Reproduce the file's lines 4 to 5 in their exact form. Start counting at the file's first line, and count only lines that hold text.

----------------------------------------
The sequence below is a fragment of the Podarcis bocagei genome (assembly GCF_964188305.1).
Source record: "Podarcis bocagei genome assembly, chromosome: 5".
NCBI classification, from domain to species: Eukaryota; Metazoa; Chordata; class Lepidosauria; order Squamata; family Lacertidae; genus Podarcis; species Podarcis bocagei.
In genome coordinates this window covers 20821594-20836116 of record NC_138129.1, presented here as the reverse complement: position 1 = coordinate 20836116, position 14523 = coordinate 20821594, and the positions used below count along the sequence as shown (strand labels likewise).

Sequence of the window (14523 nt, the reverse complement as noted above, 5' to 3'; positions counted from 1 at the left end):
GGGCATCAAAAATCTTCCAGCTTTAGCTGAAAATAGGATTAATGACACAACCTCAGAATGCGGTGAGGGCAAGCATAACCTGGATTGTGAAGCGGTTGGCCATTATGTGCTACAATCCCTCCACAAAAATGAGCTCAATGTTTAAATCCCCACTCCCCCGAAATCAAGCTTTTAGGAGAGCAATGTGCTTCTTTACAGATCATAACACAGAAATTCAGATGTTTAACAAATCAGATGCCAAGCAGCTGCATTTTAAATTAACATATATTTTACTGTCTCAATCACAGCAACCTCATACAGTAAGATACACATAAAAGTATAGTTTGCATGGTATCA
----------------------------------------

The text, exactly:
In genome coordinates this window covers 20821594-20836116 of record NC_138129.1, presented here as the reverse complement: position 1 = coordinate 20836116, position 14523 = coordinate 20821594, and the positions used below count along the sequence as shown (strand labels likewise).

Sequence of the window (14523 nt, the reverse complement as noted above, 5' to 3'; positions counted from 1 at the left end):